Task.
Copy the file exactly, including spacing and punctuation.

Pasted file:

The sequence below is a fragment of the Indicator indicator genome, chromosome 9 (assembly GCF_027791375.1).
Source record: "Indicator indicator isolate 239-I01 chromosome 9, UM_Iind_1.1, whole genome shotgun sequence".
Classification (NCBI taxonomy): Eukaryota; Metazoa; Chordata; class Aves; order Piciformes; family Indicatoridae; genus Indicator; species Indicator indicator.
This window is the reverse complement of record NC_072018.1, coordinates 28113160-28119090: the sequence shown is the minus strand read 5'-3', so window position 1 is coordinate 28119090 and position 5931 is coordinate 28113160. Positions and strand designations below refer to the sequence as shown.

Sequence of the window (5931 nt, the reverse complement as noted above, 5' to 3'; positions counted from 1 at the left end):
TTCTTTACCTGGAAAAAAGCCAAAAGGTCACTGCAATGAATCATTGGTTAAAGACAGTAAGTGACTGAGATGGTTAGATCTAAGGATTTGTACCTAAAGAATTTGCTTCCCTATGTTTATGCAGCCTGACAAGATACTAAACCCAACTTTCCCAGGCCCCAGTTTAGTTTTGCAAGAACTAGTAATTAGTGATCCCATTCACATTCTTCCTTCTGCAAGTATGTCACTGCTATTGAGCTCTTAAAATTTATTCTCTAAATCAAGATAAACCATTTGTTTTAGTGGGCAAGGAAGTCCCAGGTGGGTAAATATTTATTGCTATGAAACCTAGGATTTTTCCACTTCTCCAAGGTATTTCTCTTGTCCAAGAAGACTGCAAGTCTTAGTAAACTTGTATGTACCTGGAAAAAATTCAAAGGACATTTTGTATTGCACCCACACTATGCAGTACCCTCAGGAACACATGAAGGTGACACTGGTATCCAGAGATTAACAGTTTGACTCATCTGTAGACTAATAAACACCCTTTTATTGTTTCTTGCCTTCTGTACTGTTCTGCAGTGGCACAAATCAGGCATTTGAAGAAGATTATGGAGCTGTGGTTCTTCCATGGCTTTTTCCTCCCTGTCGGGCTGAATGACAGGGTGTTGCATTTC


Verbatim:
The sequence below is a fragment of the Indicator indicator genome, chromosome 9 (assembly GCF_027791375.1).
Source record: "Indicator indicator isolate 239-I01 chromosome 9, UM_Iind_1.1, whole genome shotgun sequence".
Classification (NCBI taxonomy): Eukaryota; Metazoa; Chordata; class Aves; order Piciformes; family Indicatoridae; genus Indicator; species Indicator indicator.
This window is the reverse complement of record NC_072018.1, coordinates 28113160-28119090: the sequence shown is the minus strand read 5'-3', so window position 1 is coordinate 28119090 and position 5931 is coordinate 28113160. Positions and strand designations below refer to the sequence as shown.

Sequence of the window (5931 nt, the reverse complement as noted above, 5' to 3'; positions counted from 1 at the left end):
TTCTTTACCTGGAAAAAAGCCAAAAGGTCACTGCAATGAATCATTGGTTAAAGACAGTAAGTGACTGAGATGGTTAGATCTAAGGATTTGTACCTAAAGAATTTGCTTCCCTATGTTTATGCAGCCTGACAAGATACTAAACCCAACTTTCCCAGGCCCCAGTTTAGTTTTGCAAGAACTAGTAATTAGTGATCCCATTCACATTCTTCCTTCTGCAAGTATGTCACTGCTATTGAGCTCTTAAAATTTATTCTCTAAATCAAGATAAACCATTTGTTTTAGTGGGCAAGGAAGTCCCAGGTGGGTAAATATTTATTGCTATGAAACCTAGGATTTTTCCACTTCTCCAAGGTATTTCTCTTGTCCAAGAAGACTGCAAGTCTTAGTAAACTTGTATGTACCTGGAAAAAATTCAAAGGACATTTTGTATTGCACCCACACTATGCAGTACCCTCAGGAACACATGAAGGTGACACTGGTATCCAGAGATTAACAGTTTGACTCATCTGTAGACTAATAAACACCCTTTTATTGTTTCTTGCCTTCTGTACTGTTCTGCAGTGGCACAAATCAGGCATTTGAAGAAGATTATGGAGCTGTGGTTCTTCCATGGCTTTTTCCTCCCTGTCGGGCTGAATGACAGGGTGTTGCATTTC